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Title:
Optical signal processing circuit and method of producing same
United States Patent 7116852
Abstract:
A novel two-dimensional optical signal processing circuit which becomes possible only by the introduction of a concave, flat or convex reflecting structure; and a method of producing the same. Disposed on an optical wave-guiding circuit board (50) formed with an output wave-guiding path (13) and an input wave-guiding path (14) are the optical axes of the input coupling end (I) and output coupling end (U) of a coupling circuit (15) such that the optical axes pass through the same point (Q) on a reflection structure (16), the reflection structure (16) being fabricated by using a laser ablation device (30).


Representative Image:
Optical signal processing circuit and method of producing same
Inventors:
Tuda, Hiroyuki (Tokyo, JP)
Application Number:
10/451157
Publication Date:
10/03/2006
Filing Date:
12/11/2001
Assignee:
Keio University (Tokyo, JP)
Primary Class:
Other Classes:
385/11, 385/31, 385/122, 385/129, 385/130, 385/131, 438/29, 438/31
International Classes:
G02B6/12; G02B6/122; G02B6/124; G02B6/126; G02B6/13; G02B6/134; G02B6/136; G02B6/138; G02B6/26; G02B6/34; G02F1/377; H01L21/00; G02B6/36; G02F1/35
Field of Search:
438/31, 438/43, 385/51, 385/39, 385/132, 438/40, 385/41, 385/129, 356/328, 438/30, 385/14, 385/31, 438/29, 385/122, 385/131, 385/11, 438/16, 385/130, 385/47, 438/42, 438/32, 385/50
View Patent Images:
US Patent References:
6795182Diffractive fourier optics for optical communications2004-09-21Rakuljic et al.356/328
6563997Formation of a surface on an optical component2003-05-13Wu et al.385/130
5495331Dual-beam polychromator1996-02-27Wulf356/328
5216727Integrated nonlinear waveguide spectrometer1993-06-01Vakhshoori et al.385/14
5029981Diffraction grating1991-07-09Thompson359/572
Foreign References:
JP0077229January, 1995
JP10133052May, 1998OPTICAL PATH CONVERSION PART AND METHOD
JP2000098150A2000-04-07ARRAY WAVEGUIDE DIFFRACTION GRATING AND OPTICAL SIGNAL PROCESSING CIRCUIT USING ARRAY WAVEGUIDE DIFFRACTION GRATING
JPH077229A1995-01-10
JPH10133052A1998-05-22
Other References:
Y. Kawajiri et al.; “Characteristics of a 90 degree optical interconnection device using a slab waveguide with an elliptically-shaped mirror”; The 1998 Institute of Electronics, Information and Communication Engineers General Conference C-3-145; p. 311; Mar. 27, 1998.
Primary Examiner:
Healy, Brian M.
Attorney, Agent or Firm:
Armstrong, Kratz, Quintos, Hanson & Brooks, LLP
Claims:
What is claimed is:

1. A optical signal processing circuit comprising: a substrate on which an optical waveguide is held; first and second optical waveguides formed on said substrate; and a reflecting structure having a single reflecting surface that disposes a first coupling end of said first optical waveguide and a second coupling end of said second optical waveguide, which are formed on said substrate, in a position where an image Fourier transformation of each other is established, and couples the first and second optical waveguides together, wherein said reflecting structure is shaped to be an arc of a circle whose radius is r; and said first coupling end and said second coupling end are disposed so that the optical axes thereof pass through the same point Q on said reflecting structure, and the coupling ends are disposed at a symmetrical position with respect to a straight line including the center P of the arc of said reflecting structure and said point Q, and are further disposed on an arc of a circle whose radius is r, centering around a termination point T that is provided by extending a line segment PQ by r/2 in the direction of said point Q.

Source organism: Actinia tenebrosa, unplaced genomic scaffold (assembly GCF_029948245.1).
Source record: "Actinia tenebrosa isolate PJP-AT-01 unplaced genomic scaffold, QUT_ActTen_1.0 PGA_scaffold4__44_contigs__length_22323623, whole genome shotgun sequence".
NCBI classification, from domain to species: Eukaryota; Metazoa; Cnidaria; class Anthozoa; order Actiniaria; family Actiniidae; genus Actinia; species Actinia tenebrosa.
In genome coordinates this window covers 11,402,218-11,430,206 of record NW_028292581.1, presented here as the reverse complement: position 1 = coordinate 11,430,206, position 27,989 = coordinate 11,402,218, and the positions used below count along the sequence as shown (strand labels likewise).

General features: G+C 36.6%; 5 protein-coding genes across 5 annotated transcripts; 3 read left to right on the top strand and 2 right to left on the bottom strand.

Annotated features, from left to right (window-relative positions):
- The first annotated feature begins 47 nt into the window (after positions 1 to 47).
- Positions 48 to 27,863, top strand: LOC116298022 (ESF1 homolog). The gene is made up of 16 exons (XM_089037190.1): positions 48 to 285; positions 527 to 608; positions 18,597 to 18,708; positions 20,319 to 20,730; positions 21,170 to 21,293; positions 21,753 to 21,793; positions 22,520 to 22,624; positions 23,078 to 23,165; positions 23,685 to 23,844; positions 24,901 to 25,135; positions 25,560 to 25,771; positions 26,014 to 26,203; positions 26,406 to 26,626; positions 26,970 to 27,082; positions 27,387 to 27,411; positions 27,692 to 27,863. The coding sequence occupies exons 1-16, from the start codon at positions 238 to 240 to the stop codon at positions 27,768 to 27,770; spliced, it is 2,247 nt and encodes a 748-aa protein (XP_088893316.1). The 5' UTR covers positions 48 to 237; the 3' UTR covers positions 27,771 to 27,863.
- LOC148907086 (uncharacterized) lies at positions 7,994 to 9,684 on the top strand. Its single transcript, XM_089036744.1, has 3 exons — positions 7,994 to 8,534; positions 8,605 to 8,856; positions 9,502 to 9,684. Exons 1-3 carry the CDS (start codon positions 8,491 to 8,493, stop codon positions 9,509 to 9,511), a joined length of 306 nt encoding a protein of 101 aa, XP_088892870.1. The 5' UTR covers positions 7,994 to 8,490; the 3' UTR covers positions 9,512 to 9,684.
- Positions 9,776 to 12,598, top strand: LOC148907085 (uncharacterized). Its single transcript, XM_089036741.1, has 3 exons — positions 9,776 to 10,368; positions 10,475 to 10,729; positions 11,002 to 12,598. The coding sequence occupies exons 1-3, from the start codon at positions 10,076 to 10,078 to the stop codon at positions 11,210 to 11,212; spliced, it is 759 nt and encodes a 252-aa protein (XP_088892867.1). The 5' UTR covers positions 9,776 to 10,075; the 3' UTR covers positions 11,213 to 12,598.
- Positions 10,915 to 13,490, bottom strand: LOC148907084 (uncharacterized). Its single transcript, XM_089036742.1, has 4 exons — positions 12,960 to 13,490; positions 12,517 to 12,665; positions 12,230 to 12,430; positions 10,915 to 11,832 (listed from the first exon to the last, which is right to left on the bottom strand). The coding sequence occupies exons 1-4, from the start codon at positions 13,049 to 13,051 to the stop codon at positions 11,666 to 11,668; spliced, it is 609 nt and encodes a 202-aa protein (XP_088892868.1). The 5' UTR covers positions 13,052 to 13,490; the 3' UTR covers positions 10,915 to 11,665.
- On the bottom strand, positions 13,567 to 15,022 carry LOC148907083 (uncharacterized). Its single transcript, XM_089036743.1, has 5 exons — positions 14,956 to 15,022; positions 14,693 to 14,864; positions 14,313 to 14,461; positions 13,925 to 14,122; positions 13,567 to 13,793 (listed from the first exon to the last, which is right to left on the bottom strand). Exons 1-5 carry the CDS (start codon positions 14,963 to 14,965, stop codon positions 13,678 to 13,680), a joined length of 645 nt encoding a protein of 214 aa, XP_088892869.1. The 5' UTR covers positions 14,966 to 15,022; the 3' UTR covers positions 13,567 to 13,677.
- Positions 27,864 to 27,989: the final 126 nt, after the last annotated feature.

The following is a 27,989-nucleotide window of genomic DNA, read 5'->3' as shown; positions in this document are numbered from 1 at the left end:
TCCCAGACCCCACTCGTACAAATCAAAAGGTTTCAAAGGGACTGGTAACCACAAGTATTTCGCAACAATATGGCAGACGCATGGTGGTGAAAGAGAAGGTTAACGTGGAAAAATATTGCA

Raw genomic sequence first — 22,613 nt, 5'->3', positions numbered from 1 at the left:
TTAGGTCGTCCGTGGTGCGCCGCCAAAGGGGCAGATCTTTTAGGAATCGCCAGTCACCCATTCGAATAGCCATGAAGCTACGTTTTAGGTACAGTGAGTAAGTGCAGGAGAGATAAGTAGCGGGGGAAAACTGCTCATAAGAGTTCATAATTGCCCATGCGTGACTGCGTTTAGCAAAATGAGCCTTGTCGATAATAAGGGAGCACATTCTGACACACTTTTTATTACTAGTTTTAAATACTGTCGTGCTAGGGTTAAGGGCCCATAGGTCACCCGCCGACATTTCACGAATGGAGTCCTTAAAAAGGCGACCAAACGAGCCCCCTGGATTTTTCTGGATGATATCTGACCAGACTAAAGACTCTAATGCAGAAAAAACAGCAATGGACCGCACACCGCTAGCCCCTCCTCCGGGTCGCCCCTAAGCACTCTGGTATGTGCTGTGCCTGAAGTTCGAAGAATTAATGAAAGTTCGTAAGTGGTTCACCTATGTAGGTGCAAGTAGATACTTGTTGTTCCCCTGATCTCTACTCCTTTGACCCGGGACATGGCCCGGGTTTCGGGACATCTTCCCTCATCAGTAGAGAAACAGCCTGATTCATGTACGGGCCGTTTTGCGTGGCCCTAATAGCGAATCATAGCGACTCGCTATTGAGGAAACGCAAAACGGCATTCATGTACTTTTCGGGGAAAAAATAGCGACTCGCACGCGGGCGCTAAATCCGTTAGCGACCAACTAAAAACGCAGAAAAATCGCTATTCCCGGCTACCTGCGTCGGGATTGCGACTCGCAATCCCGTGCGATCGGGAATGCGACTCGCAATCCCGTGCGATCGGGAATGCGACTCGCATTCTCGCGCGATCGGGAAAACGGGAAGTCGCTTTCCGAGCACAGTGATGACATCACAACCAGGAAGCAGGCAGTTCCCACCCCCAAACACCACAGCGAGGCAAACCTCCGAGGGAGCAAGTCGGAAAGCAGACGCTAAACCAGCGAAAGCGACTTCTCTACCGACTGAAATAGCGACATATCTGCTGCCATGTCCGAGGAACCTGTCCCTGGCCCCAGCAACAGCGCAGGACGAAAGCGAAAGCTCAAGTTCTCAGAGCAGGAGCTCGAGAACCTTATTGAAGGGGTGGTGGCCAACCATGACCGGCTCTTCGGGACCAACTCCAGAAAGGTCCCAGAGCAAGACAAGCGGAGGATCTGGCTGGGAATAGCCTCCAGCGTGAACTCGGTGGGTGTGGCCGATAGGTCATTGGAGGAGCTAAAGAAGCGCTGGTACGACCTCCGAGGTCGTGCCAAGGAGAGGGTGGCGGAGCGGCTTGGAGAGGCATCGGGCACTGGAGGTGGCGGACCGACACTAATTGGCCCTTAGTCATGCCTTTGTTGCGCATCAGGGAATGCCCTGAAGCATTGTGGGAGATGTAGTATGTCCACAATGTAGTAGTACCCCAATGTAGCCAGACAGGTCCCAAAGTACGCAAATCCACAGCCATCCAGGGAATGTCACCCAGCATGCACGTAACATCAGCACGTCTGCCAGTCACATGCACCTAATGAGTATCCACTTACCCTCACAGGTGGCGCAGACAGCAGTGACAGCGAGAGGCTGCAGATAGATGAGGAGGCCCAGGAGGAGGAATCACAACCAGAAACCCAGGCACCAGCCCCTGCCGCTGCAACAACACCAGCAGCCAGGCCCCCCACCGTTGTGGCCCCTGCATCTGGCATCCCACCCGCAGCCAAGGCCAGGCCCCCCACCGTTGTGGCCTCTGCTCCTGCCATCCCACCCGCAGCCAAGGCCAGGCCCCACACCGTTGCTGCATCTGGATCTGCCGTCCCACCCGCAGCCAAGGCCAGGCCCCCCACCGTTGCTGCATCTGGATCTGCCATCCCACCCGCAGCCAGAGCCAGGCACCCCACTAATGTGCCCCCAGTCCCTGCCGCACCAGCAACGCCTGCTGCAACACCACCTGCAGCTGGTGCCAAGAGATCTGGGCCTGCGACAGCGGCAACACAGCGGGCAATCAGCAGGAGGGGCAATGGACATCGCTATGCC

2. An optical signal processing circuit, comprising: a substrate on which optical waveguides are held; first and second optical waveguides formed on said substrate; a reflecting structure that disposes a first coupling end of said first optical waveguide and a second coupling end of said second optical waveguide, which are formed on said substrate, in a position where an image-formation of each other is established, and couples the first and second optical waveguides together, wherein the reflecting structure is a spherical arc, further comprising a wave front compensating portion that contains a material having a refractive index different from the effective refractive index of a light propagation path in a plurality of grooves formed in said light propagation path on said substrate and having different widths depending on positions thereof and which compensates the wave front.

3. An optical signal processing circuit, comprising: a substrate on which optical waveguides are held; first and second optical waveguides formed on said substrate; and a reflecting structure that disposes a first coupling end of said first optical waveguide and a second coupling end of said second optical waveguide, which are formed on said substrate, in a position where an image-formation of each other is established, and couples the first and second optical waveguides together, wherein said reflecting structure is shaped in a first spherical arc whose radius is r; and said first coupling end and second coupling end of said optical waveguide are disposed so that the optical axes thereof pass through the same point Q on said reflecting structure, and the coupling ends are provided on a second spherical arc whose radius is r, centering around said point Q, and are disposed at a symmetrical position with respect to a straight line including the center P of the first spherical arc of said reflecting structure and said point Q.